Todd Underwood – Color And Contrast – Album Review
Todd is a true man of music…it’d be impossible for anyone to miss that. Whether it’s through the sheer amount of songs, performances, and recordings he’s pumped out over the span of his thirty-five year career, or through a picture like he’s got up on his Facebook page right now that shows a studio set-up that’d easily make most of you jealous out there – you can tell this guy is always immersed in his craft.
And you know we love that here.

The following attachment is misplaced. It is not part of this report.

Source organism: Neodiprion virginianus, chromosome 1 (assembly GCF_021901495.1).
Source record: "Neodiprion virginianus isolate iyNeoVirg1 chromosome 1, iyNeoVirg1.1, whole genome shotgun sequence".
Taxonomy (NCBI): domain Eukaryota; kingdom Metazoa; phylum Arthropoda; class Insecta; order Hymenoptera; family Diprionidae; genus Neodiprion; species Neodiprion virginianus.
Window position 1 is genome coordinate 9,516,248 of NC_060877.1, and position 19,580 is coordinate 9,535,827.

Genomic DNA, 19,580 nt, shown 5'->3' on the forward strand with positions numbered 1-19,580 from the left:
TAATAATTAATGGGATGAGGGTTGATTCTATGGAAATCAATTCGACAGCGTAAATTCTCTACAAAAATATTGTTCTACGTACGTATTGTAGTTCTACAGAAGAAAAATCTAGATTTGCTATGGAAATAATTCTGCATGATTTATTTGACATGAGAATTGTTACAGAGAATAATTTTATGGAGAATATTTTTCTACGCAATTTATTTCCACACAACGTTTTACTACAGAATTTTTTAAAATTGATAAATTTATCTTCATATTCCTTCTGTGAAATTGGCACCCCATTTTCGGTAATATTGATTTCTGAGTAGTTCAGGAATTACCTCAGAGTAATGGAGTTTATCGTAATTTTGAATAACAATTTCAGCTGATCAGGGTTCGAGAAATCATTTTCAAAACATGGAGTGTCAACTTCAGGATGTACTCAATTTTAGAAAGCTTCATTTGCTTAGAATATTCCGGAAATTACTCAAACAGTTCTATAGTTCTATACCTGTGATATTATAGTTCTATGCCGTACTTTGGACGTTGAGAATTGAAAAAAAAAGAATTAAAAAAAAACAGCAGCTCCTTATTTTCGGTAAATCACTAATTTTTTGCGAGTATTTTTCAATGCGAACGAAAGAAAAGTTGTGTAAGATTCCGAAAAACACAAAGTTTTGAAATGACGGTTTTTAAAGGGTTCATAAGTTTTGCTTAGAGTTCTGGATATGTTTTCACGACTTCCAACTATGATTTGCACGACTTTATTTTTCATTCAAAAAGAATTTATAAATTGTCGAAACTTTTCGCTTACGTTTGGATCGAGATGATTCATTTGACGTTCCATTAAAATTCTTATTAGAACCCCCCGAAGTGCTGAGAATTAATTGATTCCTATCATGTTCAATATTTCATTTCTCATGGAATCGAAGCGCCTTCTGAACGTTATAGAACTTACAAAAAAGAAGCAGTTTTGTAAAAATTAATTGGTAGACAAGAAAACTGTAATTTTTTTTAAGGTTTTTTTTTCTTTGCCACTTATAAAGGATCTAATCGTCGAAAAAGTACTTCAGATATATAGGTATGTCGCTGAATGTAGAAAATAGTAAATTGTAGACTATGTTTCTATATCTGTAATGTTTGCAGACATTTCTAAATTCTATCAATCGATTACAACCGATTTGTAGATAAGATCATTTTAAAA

Incidentally…we love it even more when we can so visibly see that an artist/band is using their talents for an even greater-good beyond their own success…which you can also see in what Todd brings to the music-scene. Not only does he have all the right tools & toys to create virtually any sound under the sun and deliver it with professional quality from the lefts to the rights – but through his work at his lair at Loadfactor Studios, Todd is also all about assisting the talents of tomorrow & helping them find their way too. With the multiple hats this guy has worn and the experience he has with engineering, production, mixing, mastering, composing, writing, recording, singing, playing…this list could go ON & ON folks – the point is that Todd puts EVERYTHING he’s got into the art and I’ve got complete respect for that, as should you; the fact that he uses his time & talents to help others is the audible cherry on top of an already impressive resume of accomplishments & achievements with his career over the years.